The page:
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Asking about identity during an investigation

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As workplace investigators, it is important to be mindful of how you frame your questions when interviewing parties to an investigation. Framing is even more important when engaged in discussions about an individual’s identity (e.g., sexual orientation, race, nationality, religion, etc.).

Incidents of discrimination and harassment based on a person’s identity (particularly, on protected grounds under the Ontario Human Rights Code) are not always obvious and, in fact, are sometimes subtle (e.g., microaggressions). Sometimes the subtleness of discrimination and harassment based on identity can even go unnoticed by the person who experiences them. An investigation can be tricky where the complainant has raised a complaint of negative treatment but has missed what, to the investigator, appears to be an example of discrimination or harassment based on an aspect of the complainant’s identity.  If you find yourself in such a scenario as an investigator, how do you determine whether the person’s identity might have been a factor in their treatment?

Be prepared 

As with any part of any investigation, rather than “winging it,” be prepared to ask a complainant direct questions about their identity if you think it may have been a factor in the alleged incidents. A detailed review of the complaint and supporting documents will help you decide how to proceed and may give you all of the information you need.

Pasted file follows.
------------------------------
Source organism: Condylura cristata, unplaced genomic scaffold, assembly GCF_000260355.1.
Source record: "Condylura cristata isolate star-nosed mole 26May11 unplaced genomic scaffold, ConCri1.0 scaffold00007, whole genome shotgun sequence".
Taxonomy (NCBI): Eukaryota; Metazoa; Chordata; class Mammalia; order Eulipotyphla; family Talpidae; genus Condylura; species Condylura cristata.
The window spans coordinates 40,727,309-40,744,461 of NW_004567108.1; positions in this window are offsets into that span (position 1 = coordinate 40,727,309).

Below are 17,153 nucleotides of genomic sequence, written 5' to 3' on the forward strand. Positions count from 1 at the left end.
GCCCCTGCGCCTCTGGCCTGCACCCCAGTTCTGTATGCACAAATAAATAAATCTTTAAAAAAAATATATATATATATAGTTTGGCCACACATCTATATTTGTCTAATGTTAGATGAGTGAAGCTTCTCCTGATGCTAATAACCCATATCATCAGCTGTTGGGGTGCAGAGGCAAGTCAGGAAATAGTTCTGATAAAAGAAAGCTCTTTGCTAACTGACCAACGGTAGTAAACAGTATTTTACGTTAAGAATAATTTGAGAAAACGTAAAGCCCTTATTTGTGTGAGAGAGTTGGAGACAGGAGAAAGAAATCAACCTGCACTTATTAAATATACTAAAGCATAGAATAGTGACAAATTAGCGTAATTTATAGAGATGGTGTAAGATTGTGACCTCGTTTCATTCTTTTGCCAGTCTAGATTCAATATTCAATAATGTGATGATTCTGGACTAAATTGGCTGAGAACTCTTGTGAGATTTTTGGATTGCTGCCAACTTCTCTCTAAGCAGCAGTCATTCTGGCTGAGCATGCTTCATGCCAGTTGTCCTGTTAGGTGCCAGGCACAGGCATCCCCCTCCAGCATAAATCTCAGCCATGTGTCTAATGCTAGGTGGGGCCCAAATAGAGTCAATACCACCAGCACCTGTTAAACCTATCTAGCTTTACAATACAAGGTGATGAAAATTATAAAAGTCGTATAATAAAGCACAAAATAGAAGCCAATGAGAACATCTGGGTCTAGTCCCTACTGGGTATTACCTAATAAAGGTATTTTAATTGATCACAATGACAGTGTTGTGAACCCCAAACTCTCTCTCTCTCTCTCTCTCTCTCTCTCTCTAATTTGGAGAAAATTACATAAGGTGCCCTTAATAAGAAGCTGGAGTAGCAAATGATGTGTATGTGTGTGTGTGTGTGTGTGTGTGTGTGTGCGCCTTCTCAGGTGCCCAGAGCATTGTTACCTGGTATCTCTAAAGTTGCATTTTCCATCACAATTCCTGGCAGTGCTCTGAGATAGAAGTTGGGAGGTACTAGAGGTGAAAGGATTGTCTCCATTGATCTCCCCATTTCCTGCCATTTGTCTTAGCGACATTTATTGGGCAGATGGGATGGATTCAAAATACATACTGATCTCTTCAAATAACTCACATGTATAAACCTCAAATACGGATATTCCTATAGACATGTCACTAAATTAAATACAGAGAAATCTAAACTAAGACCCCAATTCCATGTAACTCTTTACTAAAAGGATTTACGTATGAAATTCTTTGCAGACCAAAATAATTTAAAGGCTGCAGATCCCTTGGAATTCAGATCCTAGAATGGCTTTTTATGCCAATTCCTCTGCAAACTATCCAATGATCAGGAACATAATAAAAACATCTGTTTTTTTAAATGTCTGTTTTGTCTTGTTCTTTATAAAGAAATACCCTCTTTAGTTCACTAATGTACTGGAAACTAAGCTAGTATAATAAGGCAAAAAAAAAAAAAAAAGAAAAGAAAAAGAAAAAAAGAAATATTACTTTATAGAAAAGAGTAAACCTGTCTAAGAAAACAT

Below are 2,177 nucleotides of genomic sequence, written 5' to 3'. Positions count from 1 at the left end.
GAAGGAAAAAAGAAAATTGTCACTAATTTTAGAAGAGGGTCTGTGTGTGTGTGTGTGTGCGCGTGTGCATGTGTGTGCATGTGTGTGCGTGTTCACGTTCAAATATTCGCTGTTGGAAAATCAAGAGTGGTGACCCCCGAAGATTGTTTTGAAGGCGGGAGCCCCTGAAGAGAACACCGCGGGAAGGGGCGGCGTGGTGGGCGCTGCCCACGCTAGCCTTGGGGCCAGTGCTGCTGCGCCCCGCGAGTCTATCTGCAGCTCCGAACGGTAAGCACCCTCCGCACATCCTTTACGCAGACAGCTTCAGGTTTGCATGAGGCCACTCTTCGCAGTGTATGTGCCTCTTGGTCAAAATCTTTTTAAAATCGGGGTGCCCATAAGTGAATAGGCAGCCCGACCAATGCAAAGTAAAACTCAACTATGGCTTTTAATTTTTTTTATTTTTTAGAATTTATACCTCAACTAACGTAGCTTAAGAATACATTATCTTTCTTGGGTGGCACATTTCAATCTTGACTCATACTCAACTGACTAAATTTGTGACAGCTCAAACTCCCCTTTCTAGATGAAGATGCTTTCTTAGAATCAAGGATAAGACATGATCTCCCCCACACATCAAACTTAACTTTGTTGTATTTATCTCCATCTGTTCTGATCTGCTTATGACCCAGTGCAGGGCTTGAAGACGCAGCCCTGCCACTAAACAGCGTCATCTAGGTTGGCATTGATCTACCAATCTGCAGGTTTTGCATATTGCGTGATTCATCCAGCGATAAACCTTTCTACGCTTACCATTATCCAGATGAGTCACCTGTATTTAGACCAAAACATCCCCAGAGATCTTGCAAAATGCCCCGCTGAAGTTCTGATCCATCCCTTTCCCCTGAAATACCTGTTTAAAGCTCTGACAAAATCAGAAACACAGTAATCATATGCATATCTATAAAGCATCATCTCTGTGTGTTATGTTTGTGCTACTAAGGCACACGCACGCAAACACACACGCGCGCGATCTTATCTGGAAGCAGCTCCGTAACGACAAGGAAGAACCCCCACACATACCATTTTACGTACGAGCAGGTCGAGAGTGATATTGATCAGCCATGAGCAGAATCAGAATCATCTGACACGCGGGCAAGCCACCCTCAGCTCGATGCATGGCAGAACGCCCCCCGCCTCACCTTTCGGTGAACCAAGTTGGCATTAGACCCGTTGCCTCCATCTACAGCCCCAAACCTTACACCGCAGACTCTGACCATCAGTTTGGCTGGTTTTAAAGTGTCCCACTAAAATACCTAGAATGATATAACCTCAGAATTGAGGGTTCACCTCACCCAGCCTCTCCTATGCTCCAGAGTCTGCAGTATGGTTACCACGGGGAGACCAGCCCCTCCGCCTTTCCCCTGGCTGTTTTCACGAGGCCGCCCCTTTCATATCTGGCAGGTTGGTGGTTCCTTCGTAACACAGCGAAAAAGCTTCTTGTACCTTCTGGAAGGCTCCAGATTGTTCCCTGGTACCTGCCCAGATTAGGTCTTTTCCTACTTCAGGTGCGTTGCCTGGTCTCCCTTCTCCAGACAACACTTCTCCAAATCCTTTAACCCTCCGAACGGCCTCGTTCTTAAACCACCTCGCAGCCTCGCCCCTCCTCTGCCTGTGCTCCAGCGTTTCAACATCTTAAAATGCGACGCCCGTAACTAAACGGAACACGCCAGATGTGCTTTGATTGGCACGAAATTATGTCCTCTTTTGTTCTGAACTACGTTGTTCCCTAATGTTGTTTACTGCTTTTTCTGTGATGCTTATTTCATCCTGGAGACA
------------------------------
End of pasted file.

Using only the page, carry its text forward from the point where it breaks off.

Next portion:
If you become aware that the complainant’s identity may be a factor in their treatment during their interview, consider introducing this line of questioning with an explanation of why you are headed in this direction. Your initial questions might include asking them if they believe they are being treated differently than others and, if so, why they think that is.  If the complainant’s responses leave you unsure how to proceed, you might circle back to the topic at a later date, depending on other evidence received. Depending on the experiences described and your observations of the complainant, you may also find that you do not need to ask about their identity.

Be direct

If you find that you need to ask about it, be direct. Consider the following example:

A complainant has alleged that they are being harassed by a co-worker. During their intake call you notice that they speak with an accent and when you interview them you notice that they are racialized. The complainant has not included in their complaint that identity was a factor in their treatment but they have described that their co-worker treats them differently than their peers.

In this example, it might be fair for an investigator to ask the complainant directly how they self-identify and if they think any aspect of their identity was a factor in how they were being treated.

Don’t be too pushy

There will be occasions when, even after you’ve explained why you are asking about the complainant’s identity, they might refuse to answer the question or deny that their identity was a factor in their treatment. If this happens, keep in mind that people may have a variety of reasons for seeing an issue in one way or another. Do not push the subject or try to convince them otherwise. In addition to exerting undue influence on the investigation process, these reactions might also have the effect of making the complainant reluctant to answer any further questions about their complaint.

Document everything 

Given the sensitive nature of questions about identity, it is particularly important that you document your efforts by keeping a detailed record of both questions and response (or possibly their non-responses). Documentation will demonstrate that you considered potentially relevant information, proceeded with sensitivity, and did not influence the complainant’s allegations.

Ultimately, as with any aspect of a workplace investigation, if you prepare well enough you will be able to manage a potentially sensitive conversation and ensure that your investigation as thorough as possible.

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